Stormont crisis: We can all play a part in putting paid to our system of stalemate
Yesterday's exclusive article in the Belfast Telegraph in which the First Minister Peter Robinson attacked the ongoing crisis over welfare reform, but more importantly went on to claim the present government structures are unfit for purpose, predictably sparked an immediate and intense debate.
At its heart is the case for reform of the way we are governed. In most democracies parties stand for election on political programmes and, if they are elected, are then judged on those programmes. Even where one party doesn't rule, as in the UK at present, the Tories and the Liberal Democrats will be judged on their record in government when they next go to the polls.
But that does not happen in Northern Ireland. Mandatory coalition gives every party with the required representation a seat in the Executive at Stormont. There is no real opportunity to change the governing parties regardless of their performance in the administration. It is an unique answer to the problem of binding everyone together for the creation of peace and stability.
In essence it is a bit like having stabilisers on a cycle when one first learns to pedal. But, just like stablisers, this form of government was not meant to last for ever.
As the administration became ever more bogged down by inter-party dispute, the calls for change from politicians and academics became increasingly strident. Mr Robinson's intervention yesterday lent new weight to the argument given his role.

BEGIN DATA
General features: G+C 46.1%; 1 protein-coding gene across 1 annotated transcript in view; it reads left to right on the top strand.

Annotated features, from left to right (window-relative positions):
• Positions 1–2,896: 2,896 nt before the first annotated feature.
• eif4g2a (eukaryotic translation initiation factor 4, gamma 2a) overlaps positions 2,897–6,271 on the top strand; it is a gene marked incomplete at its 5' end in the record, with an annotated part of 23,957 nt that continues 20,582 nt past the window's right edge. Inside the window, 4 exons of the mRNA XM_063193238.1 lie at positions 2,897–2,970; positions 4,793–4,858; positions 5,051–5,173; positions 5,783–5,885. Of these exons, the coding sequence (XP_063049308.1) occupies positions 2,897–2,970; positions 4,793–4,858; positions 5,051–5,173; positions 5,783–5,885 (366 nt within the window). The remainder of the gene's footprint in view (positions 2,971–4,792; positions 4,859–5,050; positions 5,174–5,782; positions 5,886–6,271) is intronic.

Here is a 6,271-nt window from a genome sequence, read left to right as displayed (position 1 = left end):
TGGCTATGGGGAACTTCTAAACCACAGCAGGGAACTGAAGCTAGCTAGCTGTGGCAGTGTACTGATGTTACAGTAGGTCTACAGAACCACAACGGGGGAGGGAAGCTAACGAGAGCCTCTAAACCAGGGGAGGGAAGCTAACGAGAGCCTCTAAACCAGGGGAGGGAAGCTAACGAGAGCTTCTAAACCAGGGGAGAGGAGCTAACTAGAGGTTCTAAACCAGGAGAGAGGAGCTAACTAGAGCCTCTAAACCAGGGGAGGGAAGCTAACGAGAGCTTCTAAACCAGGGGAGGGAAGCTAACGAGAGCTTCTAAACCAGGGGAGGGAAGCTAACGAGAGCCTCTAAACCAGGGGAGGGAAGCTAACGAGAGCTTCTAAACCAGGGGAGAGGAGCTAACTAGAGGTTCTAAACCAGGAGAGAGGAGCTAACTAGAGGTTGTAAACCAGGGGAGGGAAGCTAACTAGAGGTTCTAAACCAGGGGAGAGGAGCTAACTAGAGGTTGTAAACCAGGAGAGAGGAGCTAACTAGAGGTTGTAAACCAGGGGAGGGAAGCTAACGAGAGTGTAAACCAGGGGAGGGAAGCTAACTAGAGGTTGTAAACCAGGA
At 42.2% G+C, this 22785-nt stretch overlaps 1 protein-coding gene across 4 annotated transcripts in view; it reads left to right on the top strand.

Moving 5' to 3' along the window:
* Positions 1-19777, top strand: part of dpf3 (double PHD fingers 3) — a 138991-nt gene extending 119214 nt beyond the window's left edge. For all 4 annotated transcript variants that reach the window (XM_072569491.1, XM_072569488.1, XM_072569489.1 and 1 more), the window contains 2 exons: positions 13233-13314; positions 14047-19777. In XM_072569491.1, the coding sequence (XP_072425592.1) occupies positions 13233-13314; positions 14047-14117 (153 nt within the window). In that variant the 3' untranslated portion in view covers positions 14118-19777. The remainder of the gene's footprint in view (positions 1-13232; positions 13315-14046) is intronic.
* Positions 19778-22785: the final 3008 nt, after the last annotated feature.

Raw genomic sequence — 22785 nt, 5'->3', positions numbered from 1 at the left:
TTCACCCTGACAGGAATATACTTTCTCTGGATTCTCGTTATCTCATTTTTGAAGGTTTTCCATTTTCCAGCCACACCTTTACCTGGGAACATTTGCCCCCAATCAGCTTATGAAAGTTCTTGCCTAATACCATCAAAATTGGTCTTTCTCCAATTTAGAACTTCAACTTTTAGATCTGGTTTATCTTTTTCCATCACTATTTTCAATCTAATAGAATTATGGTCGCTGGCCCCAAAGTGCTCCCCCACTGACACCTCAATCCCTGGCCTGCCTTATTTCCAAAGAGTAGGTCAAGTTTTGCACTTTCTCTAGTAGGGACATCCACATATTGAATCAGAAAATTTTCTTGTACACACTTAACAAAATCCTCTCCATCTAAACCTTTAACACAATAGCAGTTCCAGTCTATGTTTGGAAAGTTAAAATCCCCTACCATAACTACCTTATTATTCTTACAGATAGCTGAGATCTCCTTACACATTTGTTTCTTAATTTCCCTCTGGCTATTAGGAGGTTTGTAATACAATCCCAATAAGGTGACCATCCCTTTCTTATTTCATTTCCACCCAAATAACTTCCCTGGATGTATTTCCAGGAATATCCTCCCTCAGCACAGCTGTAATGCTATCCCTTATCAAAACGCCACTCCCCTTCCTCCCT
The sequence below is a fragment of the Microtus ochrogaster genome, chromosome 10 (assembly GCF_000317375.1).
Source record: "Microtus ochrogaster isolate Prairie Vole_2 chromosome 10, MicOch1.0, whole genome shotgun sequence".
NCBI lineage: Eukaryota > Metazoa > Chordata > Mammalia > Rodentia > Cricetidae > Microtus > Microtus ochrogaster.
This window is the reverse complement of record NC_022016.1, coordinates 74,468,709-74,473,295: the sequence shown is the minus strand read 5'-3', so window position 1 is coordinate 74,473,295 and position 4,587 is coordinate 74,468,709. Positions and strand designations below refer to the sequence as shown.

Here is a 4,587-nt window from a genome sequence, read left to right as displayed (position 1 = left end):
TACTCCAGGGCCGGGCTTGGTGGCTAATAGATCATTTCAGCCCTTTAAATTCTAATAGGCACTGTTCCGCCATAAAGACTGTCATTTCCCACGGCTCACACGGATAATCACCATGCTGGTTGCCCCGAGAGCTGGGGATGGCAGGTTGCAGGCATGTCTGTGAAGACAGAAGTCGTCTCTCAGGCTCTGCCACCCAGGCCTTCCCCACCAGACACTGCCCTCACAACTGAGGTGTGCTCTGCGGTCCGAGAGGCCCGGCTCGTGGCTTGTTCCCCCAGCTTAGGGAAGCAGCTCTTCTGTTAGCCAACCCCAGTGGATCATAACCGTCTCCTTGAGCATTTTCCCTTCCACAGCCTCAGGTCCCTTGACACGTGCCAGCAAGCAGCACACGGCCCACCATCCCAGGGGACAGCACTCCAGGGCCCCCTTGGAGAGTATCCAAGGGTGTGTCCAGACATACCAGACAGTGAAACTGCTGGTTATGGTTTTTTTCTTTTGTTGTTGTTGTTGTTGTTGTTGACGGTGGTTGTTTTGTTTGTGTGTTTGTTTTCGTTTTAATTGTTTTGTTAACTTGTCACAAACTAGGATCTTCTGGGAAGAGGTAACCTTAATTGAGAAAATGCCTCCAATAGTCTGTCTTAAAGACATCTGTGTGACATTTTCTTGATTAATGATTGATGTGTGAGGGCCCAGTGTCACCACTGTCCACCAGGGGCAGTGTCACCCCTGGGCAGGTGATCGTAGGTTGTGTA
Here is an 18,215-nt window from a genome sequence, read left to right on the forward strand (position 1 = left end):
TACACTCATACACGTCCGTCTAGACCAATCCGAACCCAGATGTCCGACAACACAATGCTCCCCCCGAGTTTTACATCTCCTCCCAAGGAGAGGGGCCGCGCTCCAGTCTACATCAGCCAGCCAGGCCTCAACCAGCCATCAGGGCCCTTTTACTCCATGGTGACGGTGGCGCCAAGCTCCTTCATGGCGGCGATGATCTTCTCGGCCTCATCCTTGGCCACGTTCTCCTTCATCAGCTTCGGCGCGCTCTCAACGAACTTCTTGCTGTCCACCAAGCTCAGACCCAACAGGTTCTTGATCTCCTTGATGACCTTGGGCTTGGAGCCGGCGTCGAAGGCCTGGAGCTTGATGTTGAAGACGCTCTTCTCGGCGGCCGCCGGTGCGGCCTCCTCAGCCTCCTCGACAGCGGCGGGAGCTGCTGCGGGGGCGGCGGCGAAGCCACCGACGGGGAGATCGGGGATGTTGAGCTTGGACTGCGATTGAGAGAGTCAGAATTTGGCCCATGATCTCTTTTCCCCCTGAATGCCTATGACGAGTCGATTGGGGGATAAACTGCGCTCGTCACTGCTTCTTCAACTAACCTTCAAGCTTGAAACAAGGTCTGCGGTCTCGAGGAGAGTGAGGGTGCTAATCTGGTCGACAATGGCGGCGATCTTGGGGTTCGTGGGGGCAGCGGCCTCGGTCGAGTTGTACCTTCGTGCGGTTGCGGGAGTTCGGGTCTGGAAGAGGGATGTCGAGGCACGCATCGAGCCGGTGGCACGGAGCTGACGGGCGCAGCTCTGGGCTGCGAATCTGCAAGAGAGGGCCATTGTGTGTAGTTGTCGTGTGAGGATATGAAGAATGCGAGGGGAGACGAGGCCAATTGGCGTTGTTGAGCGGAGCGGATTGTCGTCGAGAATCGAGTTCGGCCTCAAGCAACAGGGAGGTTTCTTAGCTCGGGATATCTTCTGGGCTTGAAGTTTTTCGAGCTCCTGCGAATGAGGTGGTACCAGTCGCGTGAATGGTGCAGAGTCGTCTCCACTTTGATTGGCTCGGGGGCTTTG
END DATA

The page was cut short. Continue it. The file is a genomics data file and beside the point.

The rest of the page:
While the DUP, Alliance and UUP have been the most vociferous in suggesting new processes at Stormont, Sinn Fein and to a certain extent the SDLP have been resistant, fearing a return to the days of Stormont being a cold house for nationalists, never mind republicans.
But no one is suggesting a return to those days of one-party perpetual rule. It need not be so. Mechanisms can be put in place to ensure community vetoes are still in place.
The DUP favours a 65% Assembly voting threshold for important votes, making it impossible for any community block to railroad through policy.
However, such mechanisms are for the political anoraks. What most of us want to see is an end to the current dysfunction and stalemate in government.
Few of us fully understand the complexities of d'Hondt, but we can all realise that we are not being governed in the way we had hoped when peace was first declared and later when power-sharing replaced direct rule.
Mr Robinson is right. It is time for a rethink on how the Stormont administration can be reformed to deliver on the hopes and aspirations of the general public. Throwing our hands in the air and crying dysfunction or merely shrugging our shoulders at yet another crisis at Stormont are not options.
A St Andrews Mark 2 should be the opportunity for everyone to join in the debate about government. The public, the business community, charities, community groups all should have an opportunity to contribute their views.
It is already evident that this is not something that politicians can, or should, solve on their own. We all have a stake in the future.